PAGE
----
Four Olympians visited the Olympic Winter Games PyeongChang 2018 not to compete for medals, but instead to create works of art.
PyeongChang 2018 marked a new era for the Olympic Games as, for the first time, Olympians who are also artists were asked to take part in the Olympic Art Project. Offering a completely new perspective, the venture provided viewers with a glimpse of the emotions felt away from competition, while also giving athletes the chance to express themselves in a creative manner during their off-time.
Behind “Olympic Dreams”
One of the four athletes leading the project was Greek long-distance runner Alexi Pappas, who created a narrative film in just two weeks with a primarily Olympian cast.
To ensure the experience felt as genuine as possible, the team enlisted the help of Olympic athletes, with freestyle skiers Gus Kenworthy (the confidant) and Morgan Schild (the team-mate), along with cross-country skier Anne Hart (the stunt double), all giving starring performances.
“This project was made possible by the incredible Olympians who took part,” said Pappas. “Our goal was to make a film that athletes will want to show their children to say: ‘this is what it felt like to actually be there’”.
Watch the films here
A splash of colour in the Olympic Village
But acting in front of the camera was not the only way athletes took part in the Olympic art movement. Under the guidance of three Olympians, 111 athletes from 39 countries made a mark away from their events with a brush, helping to complete 15 paintings.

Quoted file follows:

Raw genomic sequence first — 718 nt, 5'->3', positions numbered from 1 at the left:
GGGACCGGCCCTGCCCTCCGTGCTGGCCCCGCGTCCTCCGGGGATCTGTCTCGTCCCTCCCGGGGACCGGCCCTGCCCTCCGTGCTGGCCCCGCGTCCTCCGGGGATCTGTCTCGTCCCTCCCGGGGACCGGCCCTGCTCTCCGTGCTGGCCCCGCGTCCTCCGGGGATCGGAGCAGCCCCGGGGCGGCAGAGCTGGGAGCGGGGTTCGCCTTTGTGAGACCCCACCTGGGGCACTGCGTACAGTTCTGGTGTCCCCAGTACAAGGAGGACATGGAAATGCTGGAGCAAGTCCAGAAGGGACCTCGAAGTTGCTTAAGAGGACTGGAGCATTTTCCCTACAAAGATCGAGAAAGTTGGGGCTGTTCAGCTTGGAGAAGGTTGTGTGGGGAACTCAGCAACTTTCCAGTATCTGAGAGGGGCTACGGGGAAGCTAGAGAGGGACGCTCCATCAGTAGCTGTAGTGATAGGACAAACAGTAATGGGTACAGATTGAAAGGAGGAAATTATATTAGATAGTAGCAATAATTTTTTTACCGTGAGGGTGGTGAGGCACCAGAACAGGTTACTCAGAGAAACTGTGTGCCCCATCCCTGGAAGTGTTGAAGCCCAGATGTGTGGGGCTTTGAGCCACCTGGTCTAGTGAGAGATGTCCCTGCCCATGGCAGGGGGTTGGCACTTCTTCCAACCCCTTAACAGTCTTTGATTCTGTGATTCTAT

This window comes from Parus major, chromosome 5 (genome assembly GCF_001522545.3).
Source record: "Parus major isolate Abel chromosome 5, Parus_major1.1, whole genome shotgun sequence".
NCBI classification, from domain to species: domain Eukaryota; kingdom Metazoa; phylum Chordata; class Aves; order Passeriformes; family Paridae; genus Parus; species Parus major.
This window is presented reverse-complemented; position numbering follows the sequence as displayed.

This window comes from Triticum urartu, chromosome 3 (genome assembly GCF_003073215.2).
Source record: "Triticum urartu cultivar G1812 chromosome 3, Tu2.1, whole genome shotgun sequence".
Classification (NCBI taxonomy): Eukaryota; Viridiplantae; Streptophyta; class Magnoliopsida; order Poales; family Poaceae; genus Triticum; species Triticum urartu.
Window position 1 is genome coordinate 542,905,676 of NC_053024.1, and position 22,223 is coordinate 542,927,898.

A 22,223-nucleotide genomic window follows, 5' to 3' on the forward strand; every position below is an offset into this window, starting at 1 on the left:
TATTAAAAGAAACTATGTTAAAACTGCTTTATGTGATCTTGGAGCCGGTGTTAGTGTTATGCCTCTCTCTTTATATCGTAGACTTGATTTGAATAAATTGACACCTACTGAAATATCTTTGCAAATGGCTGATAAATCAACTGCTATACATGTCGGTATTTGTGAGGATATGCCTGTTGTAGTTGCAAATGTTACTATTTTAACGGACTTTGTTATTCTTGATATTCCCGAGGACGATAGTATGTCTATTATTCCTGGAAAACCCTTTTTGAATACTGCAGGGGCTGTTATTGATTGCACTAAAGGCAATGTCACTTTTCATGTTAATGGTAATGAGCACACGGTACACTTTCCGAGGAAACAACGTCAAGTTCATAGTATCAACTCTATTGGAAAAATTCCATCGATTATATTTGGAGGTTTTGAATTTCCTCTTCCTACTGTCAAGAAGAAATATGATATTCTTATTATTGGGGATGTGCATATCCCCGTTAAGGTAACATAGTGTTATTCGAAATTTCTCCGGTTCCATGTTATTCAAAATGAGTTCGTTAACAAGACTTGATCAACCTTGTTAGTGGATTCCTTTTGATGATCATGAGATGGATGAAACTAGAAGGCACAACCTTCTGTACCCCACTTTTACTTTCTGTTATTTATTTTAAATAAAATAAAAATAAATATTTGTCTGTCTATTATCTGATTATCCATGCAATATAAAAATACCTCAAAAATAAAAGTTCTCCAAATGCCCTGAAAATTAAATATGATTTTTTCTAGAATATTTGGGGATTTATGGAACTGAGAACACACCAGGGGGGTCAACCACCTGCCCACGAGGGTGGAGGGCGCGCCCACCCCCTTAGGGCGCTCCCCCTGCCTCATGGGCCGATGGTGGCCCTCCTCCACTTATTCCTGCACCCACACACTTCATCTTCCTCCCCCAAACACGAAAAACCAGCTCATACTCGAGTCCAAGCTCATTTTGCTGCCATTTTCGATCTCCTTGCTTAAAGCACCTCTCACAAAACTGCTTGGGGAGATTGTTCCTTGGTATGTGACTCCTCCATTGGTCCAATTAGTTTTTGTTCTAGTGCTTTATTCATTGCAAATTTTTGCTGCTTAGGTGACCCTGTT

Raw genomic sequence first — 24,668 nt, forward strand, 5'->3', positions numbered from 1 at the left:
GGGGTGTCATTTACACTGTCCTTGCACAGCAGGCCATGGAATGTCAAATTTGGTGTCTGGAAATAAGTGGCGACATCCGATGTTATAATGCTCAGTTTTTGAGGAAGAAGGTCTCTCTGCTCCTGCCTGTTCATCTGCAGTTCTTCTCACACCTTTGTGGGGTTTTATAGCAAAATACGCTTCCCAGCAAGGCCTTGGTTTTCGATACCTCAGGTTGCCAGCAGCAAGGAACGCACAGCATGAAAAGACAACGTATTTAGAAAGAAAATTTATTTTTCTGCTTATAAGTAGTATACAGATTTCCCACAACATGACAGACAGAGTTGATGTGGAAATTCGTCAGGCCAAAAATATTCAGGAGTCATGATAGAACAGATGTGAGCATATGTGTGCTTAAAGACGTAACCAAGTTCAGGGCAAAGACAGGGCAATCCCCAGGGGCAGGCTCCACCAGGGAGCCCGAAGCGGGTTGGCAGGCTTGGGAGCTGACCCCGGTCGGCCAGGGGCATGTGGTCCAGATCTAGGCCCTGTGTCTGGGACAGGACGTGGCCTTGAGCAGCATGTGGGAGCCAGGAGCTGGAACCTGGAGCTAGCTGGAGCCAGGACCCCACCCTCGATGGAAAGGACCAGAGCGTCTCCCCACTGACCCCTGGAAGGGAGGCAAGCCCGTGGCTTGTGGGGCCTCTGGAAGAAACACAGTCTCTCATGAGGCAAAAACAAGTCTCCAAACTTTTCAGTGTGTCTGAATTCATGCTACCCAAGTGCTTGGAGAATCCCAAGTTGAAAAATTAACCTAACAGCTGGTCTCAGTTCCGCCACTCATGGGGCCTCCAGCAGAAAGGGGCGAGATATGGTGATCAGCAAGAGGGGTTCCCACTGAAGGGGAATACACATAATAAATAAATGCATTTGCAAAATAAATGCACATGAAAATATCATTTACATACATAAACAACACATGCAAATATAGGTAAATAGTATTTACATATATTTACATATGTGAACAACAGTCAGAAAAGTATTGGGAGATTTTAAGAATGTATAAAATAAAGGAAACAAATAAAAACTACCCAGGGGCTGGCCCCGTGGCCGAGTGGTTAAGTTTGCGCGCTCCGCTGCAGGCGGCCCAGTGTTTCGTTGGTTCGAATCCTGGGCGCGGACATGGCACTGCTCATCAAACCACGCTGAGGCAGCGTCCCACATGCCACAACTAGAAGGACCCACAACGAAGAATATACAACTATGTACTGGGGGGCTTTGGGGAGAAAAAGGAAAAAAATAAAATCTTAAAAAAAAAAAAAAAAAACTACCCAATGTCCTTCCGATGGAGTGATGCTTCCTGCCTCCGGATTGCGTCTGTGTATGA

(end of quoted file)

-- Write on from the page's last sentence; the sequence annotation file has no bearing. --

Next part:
British javelin thrower Roald Bradstock, American biathlete Lanny Barnes and Swiss bronze medal-winning fencer Jean-Blaise Evequoz (all retired athletes who are now professional artists) oversaw the creation of the pieces, with each canvas representing one of the Olympic winter disciplines. Together, the individual paintings, which were completed through the work of many hands, came together to form a single, larger piece embodying the Olympic values.
“All the athletes who took part in our project expressed their enthusiasm and said how much they enjoyed themselves,” said Evequoz. “I think we showed that there was very much a place for this programme [at the Olympic Games], and that it has enormous potential.”
To discover the paintings and the making of them, click here